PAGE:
Drastic action is something a lot of groups feel uncomfortable with. Like any ongoing activity, players and GMs get into a sort of lull where it’s just expected that this certain group will get together at this certain time and to X, Y, Z. If X,Y, and Z are stressful or boring for most of the players, why would they do this week after week? Because of the same reason Chester and I accidentally got into a huge blowout: they’re friends. No one wants to be exclusionary, the assumption is that everyone will get along, but that’s not always the case. Once you’ve read the table, decide if maybe a different group or a completely different way of playing might be in order. Don’t let “because we’ve always done it this way” ruin your experiences with friends.

Concordance
To doubly reinforce this idea, make sure that everyone is actually showing up to play the same game. That is, make sure everyone’s expectations are matched up. If Jim likes hack n’ slash dungeon crawling and Bob wants to roleplay every encounter with the pointy things merchant, odds are there will be some friction. Set up your players to have fun by finding out what they want out of the game – in as many words. “What do you want to do?” is a hard question to answer, but even answers in the negative can help you shape your perfect game.

Fudge the Dice
My personal view is that the perfect game will include another important feature: a willingness to cheat when needed. Not the players – players should always follow the rules, if only as a courtesy to the other folks in their group. No, GMs should feel free to cheat to make the game better. By cheat, I don’t mean instakill your players on a whim. Cheating in the context of tabletop gaming should mean “a willingness to consider every situation on its own merits.” Did the players come up with a really good idea that you totally didn’t plan for? Why penalize them because you weren’t as creative as they were? Did the players accidentally take down a villain you’ve spent a ton of time on? Daring escapes are a villain standard!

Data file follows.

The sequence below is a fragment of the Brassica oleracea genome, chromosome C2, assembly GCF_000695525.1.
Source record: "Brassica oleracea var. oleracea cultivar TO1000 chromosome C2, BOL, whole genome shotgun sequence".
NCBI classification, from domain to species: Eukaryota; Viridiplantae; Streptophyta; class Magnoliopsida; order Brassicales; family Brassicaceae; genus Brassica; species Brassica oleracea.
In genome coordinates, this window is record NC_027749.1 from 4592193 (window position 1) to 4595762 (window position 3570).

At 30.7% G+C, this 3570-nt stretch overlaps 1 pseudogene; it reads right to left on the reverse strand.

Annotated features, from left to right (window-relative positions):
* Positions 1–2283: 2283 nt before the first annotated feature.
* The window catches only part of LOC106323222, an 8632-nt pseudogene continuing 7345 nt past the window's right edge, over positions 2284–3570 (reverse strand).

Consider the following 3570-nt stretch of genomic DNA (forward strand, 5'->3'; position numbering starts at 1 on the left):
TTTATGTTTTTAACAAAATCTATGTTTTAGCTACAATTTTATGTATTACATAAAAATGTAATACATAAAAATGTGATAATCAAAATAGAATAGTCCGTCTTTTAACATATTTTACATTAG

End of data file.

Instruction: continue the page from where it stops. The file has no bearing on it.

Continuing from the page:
Let the Ego hit the Floor
As a final suggestion, one learned through long and bitter experience, try to leave your ego at the door. That whole “having fun” thing applies to GMs as well, but the criterion for fun when you’re GMing is very different. If all you want to do is play with a certain group of players, you’re going to have to cater to their style of gameplay. If you want to run an epic campaign and all they want to do is bash some gnolls, seeking a middle ground will take some effort. By the same token, players will never be impressed by the stuff you spent a lot of time on. The encounter they’re going to talk about for weeks is the one you threw together in twenty minutes and mostly winged. Meet them halfway, realize that it’s their game too, and roll with the punches.